Justia Real Estate & Property Law Opinion Summaries

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In this real property dispute, the Supreme Court affirmed the judgment of the superior court for Defendants following the court's grant of summary judgment in favor of Defendants, holding that the trial justice did not err in ruling that the disputed land was a paper street and in finding that Plaintiff had failed to exhaust his administrative remedies.Plaintiff filed this action seeking a declaratory judgment that certain property was a public road that ran to the boundary of Plaintiff's property and that Plaintiff had the right to use the full length of the property and the right of access to his property. The superior court granted summary judgment for Defendants. The Supreme Court affirmed, holding that Plaintiff failed to exhaust his administrative remedies. View "Davis v. Town of Exeter" on Justia Law

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O’Brien submitted an application in March 2011 for approval of a 315-unit residential apartment development. O’Brien’s application was deemed complete in July 2011, including 14 residential buildings, a clubhouse, a leasing office, parking in carports and garages, and internal roadways on a 22.27-acre site. The site was then designated Administrative/Professional/Multi-Family Residential on the city’s general-plan land-use map and was zoned Administrative/Professional. The city certified an environmental impact report (EIR) in 2013. Before the project was approved, O’Brien and the city suspended processing the original project while O’Brien pursued an alternative, smaller proposal.In 2018, when it proved impossible to proceed with the alternative project, O’Brien and the city revived the original proposal, with some modifications. The city finally approved the resumed project in 2020, after the preparation of an addendum to the original EIR. A citizen’s group claimed that the project conflicted with the city’s general plan as it existed when the project was revived in 2018, that the EIR was inadequate, and that a supplemental EIR is required. The court of appeal affirmed the trial court’s denial of the mandamus petition. Despite the lengthy delay between certification of the EIR and project approval, the city properly applied the general plan standards in effect when the application was deemed complete. The court rejected challenges to the EIR. View "Save Lafayette v. City of Lafayette" on Justia Law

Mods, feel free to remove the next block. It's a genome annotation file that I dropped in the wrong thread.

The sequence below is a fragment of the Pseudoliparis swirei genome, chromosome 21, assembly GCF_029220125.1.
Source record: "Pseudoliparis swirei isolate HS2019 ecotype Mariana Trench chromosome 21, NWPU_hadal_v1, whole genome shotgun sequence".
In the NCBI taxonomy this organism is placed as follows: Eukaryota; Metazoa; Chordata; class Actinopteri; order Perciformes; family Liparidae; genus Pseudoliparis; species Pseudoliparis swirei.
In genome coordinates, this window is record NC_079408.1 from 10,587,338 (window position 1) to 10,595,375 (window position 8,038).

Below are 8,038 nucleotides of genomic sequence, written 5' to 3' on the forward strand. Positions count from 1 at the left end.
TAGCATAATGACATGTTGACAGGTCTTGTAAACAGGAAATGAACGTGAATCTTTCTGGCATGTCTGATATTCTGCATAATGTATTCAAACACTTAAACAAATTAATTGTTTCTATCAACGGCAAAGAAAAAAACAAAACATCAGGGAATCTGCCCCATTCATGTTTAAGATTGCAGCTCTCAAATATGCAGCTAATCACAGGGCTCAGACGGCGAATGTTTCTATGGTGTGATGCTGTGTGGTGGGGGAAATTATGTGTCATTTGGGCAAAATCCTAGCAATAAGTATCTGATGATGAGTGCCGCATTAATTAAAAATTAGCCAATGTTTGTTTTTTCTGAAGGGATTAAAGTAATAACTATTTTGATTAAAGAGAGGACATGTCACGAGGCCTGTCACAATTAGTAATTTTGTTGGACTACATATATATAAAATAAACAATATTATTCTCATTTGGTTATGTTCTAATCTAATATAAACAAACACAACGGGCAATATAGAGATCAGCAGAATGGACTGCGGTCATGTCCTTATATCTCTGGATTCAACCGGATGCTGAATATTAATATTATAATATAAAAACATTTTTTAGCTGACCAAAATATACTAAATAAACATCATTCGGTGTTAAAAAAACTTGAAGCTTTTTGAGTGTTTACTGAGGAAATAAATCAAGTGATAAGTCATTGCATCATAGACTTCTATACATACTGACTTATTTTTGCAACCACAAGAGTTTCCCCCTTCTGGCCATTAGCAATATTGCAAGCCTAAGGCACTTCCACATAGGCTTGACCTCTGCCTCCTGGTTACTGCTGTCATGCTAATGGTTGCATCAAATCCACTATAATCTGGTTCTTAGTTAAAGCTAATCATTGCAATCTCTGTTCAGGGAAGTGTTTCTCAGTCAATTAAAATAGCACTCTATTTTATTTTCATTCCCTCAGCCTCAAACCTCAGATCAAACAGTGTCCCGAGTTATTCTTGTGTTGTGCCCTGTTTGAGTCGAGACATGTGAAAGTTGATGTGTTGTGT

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Plaintiff TransFarmations, Inc. appealed a superior court decision to uphold the Town of Amherst Planning Board's (Town) decisions to deny TransFarmations' two successive applications for a conditional use permit (CUP). In May 2019, TransFarmations requested a “Conceptual Meeting” with the Town’s planning board (Board) concerning its proposed development of an approximately 130-acre property known as the Jacobson Farm. It stated that the “development will be designed to meet many of the desired attributes the Town . . . has articulated in [its] Master Plan and [Integrated] Innovative . . . Housing Ordinance (IIHO),” including workforce housing and over-55 housing. TransFarmations subsequently submitted a CUP application under the IIHO for a planned residential development containing 64 residential units. In its challenge to the decisions, TransFarmations argued both that the decisions failed to adequately state the ground for denial and that the Board acted unreasonably because the second CUP application was materially different from the first. The trial court concluded that the Board adequately provided the reason for its first decision on the record because “the Board members discussed, in detail, their reasons for concluding that no material differences [between the first and second applications] existed.” The court also concluded that “the Board acted reasonably and lawfully in reaching [that] decision.” Accordingly, the court affirmed both of the Board’s decisions. TransFarmations contended the trial court erred in affirming the Board’s decision not to accept the second application because TransFarmations submitted that application “at the Board’s invitation and with the information the Board requested.” The New Hampshire Supreme Court concluded TransFarmations’ second application supplying the requested information was “materially different from its predecessor, thus satisfying Fisher.” Because the trial court’s decision concluding otherwise misapplied Fisher v. Dover, it was legally erroneous. Accordingly, the Court reversed the trial court’s order as to the second CUP decision and remanded. View "TransFarmations, Inc. v. Town of Amherst" on Justia Law